Diverse new faculty join LAU
LAU welcomes new faculty during a meet and greet gathering at the university’s Byblos campus.
“I hope to promote Lebanese-German academic student exchange,” says the new LAU faculty member, standing up to introduce himself at the first University Orientation Meeting for New Faculty held at LAU Byblos on September 12. Dr. Thomas Krumm, the man introducing himself, is a member of the Social Sciences department and, among other things, a specialist in comparative politics. Coming from the Philipp University of Marburg in Germany, Krumm is an active member of the German Academic Exchange Service (DAAD). He was one among many new faculty members introducing themselves at the meeting.
Provost George Najjar welcomed the university’s new faculty members on board, saying, “We consider our ability to attract this distinguished group of young men and women, who have decided to cast their lot with us and further their careers here, an acknowledgment of the soundness, competitiveness and forthcoming attitude of LAU.”
The new faculty members were welcomed with warm words from President Joseph G. Jabbra, who also offered his guidance. “Focus on your courses and your research. Don’t get sucked into administration. Yes, service is extremely important, but your first priority must be teaching and research,” he stressed.
Byblos Dean of students Mars Semaan urged the faculty to give students the type of support that they would have liked to have had as students. “Our students are extremely worthy, and I urge you to go that extra mile and enjoy having them.”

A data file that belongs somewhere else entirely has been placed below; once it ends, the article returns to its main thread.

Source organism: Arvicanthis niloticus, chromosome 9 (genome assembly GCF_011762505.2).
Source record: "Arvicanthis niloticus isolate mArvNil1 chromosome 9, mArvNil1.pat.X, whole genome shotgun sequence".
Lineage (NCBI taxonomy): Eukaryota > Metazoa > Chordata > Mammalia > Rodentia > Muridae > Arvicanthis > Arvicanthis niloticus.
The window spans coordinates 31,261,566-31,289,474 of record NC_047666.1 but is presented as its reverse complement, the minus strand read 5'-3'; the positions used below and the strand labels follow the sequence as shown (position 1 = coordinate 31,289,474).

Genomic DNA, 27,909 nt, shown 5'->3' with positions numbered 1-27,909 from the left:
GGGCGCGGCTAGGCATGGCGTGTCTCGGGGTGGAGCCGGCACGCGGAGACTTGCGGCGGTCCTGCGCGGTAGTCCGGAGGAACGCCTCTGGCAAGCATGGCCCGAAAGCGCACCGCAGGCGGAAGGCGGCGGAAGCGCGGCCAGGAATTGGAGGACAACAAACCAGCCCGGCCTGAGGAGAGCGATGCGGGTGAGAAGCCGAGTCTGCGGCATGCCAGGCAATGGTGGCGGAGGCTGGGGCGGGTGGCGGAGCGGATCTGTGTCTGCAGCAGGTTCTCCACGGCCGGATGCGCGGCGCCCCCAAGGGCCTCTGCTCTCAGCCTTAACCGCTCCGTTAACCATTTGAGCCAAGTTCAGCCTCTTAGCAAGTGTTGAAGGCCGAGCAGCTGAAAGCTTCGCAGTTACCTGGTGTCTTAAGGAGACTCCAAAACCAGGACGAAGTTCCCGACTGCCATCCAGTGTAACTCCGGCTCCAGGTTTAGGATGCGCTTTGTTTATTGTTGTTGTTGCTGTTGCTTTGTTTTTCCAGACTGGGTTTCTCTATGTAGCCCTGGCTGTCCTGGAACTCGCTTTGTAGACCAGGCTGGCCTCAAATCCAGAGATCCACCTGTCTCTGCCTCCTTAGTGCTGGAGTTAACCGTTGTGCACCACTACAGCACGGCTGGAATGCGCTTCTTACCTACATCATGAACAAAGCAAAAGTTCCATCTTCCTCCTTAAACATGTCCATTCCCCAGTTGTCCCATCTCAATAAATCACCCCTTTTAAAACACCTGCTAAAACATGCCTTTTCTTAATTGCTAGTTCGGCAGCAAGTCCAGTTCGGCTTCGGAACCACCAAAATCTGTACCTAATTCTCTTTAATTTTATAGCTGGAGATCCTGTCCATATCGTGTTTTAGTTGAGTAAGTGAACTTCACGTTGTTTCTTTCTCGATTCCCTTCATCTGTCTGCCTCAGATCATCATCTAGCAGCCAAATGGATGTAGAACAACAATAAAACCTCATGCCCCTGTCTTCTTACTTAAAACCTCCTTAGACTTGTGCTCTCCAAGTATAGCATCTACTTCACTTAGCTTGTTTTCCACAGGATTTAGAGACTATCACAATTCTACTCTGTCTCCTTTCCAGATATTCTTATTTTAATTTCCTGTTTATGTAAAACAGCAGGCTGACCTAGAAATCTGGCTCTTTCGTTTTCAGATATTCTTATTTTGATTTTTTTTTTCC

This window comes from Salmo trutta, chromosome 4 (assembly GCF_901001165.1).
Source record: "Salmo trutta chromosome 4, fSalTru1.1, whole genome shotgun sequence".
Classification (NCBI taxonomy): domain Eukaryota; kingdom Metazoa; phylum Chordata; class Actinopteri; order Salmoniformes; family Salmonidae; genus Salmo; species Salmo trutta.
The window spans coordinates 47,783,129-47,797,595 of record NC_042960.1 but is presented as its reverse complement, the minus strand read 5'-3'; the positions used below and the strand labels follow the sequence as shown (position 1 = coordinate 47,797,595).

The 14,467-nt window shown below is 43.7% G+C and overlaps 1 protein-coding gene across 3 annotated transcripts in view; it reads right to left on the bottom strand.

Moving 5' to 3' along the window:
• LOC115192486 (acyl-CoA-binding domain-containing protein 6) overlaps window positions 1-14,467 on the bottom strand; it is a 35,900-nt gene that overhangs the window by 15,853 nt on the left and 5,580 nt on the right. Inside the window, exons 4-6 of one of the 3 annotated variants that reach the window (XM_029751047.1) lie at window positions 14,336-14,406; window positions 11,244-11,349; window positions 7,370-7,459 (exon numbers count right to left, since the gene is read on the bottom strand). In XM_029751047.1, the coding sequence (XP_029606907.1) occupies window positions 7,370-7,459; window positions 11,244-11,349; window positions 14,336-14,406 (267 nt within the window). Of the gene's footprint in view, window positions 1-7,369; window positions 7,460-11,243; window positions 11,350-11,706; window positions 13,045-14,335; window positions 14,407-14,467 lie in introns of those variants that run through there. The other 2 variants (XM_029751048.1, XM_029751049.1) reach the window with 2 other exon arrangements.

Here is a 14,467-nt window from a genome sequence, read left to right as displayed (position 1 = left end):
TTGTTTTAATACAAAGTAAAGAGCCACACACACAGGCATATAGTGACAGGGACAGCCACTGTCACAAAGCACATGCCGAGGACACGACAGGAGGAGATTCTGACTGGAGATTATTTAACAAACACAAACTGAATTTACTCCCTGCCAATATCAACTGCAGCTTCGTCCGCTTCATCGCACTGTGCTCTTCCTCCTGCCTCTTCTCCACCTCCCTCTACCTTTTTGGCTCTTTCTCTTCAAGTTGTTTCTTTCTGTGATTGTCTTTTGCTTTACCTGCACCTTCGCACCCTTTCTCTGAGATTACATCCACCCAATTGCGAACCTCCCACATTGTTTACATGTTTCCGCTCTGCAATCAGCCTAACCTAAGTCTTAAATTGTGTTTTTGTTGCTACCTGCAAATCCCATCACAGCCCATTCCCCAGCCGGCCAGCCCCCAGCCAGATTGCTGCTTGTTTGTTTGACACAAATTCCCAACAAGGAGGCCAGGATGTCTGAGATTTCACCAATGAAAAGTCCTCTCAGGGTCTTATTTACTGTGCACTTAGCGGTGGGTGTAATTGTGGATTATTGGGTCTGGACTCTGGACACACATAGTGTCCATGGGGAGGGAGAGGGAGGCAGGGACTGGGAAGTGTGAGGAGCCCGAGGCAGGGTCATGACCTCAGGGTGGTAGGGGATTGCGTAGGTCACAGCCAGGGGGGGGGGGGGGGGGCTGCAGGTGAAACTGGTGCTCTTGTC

The new faculty members hail from as far afield as Spain, U.S., Germany and Iran, as well as many from Lebanon including LAU graduates.
Dr. Rami Al Ali received his Ph.D. from the University of Miami and will be teaching philosophy at LAU this semester. What attracted Al Ali is the university’s remarkable academic progress. “LAU has expanded the size and number of its departments, its offerings to students and has worked towards accreditation to cement its role as a serious educational institution in the Middle East. I also wanted to come back to Lebanon, and more generally the region, to help educate the next generation.”
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